Jeremywilms Thread Starter

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    Oh D: Yes well there is a virus currently installed on my computer, the problem being that my anti-virus isn't detecting it. I am aware that its there however i am unable to remove it, I posted my hijackThis log on this site, however no one has responded. My friend earlier suggested the virus may have set up some sort of proxy-server on my computer.

    The good thing is, I've only given a dns I made away to my friends, and on a forum. I am however 100% sure I have a trojan, I just can't find a way to remove it. I can link you to my hijackThis thread if you need it.
     
  14. avisitor

    avisitor

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    Ok, well, I'm not "qualified" to help with that. Once you get that removed, we can see if you're really getting DDoSed or not.
     
  15. zx10guy

    zx10guy Trusted Advisor Spam Fighter

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    I don't see anything which would lead me to believe you're being hacked. The denial logs are showing the router is doing its job.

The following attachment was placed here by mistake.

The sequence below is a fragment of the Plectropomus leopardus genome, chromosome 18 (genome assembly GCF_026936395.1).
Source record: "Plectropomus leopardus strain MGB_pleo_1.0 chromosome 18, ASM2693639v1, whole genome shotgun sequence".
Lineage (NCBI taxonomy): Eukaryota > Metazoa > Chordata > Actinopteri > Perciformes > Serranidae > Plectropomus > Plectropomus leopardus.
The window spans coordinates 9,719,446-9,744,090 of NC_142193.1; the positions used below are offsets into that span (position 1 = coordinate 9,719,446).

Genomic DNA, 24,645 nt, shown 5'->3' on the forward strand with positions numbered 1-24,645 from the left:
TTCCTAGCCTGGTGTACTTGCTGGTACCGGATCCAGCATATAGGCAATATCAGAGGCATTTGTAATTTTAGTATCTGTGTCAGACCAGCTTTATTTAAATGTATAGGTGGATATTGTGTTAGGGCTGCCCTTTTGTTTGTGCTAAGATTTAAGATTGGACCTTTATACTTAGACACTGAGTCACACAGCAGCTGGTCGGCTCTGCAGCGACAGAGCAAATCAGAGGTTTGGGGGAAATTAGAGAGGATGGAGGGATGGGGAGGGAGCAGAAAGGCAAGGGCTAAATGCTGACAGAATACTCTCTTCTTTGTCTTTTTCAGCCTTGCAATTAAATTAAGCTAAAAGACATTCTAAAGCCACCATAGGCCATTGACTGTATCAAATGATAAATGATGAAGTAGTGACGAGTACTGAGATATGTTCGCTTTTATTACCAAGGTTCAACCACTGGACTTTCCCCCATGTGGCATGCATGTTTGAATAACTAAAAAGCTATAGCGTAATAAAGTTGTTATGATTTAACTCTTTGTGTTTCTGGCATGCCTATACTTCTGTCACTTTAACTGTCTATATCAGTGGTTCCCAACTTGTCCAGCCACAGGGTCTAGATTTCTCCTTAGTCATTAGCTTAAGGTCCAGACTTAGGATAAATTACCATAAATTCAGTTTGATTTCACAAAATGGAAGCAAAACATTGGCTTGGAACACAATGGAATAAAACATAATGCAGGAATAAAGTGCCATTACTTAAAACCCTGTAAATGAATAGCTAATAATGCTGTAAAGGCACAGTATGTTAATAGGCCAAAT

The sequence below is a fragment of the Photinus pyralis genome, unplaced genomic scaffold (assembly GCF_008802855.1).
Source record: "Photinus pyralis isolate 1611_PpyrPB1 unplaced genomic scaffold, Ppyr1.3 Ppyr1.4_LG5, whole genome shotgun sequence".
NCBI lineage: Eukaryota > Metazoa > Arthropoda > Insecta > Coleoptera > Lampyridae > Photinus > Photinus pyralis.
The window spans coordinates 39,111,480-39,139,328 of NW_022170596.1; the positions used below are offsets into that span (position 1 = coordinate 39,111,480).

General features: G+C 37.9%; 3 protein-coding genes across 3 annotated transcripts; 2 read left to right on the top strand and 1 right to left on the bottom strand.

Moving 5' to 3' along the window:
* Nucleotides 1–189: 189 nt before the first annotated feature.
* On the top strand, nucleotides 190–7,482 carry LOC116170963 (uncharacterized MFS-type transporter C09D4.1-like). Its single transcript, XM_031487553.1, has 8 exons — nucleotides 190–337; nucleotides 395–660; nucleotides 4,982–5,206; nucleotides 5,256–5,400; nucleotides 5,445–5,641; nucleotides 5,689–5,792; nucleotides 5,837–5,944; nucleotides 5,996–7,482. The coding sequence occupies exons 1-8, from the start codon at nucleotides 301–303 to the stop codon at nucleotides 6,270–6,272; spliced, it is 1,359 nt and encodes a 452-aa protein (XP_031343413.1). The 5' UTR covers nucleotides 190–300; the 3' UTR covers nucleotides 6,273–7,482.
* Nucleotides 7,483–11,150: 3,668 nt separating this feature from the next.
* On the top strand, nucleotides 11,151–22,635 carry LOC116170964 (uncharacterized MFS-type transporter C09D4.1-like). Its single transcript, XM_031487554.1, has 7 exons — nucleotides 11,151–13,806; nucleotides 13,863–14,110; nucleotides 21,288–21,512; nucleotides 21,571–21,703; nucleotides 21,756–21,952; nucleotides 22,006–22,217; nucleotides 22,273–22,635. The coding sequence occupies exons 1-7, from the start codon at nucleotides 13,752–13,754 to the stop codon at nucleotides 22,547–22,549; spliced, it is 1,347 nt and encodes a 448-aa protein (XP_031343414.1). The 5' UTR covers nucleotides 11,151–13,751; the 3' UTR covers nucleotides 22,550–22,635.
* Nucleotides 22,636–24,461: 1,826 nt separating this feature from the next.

What we need to see is the connection successes. If you are really being DDoS'd over your web port of 80, you would see a bunch of successful initiated connections which are don't complete the proper TCP handshake. This leaves the router thinking the session is still open. As more connections like this get established, the router will quickly get overwhelmed as the amount of free memory it has gets consumed by all the open connections and the processing required to maintain those connection. The evil part of this type of attack is that the rogue connections don't timeout quick enough for the consumed resources to be released. Also, it's hard for rudimentary hardware to distinguish between a legitimate incoming http request from a rogue DDoS one.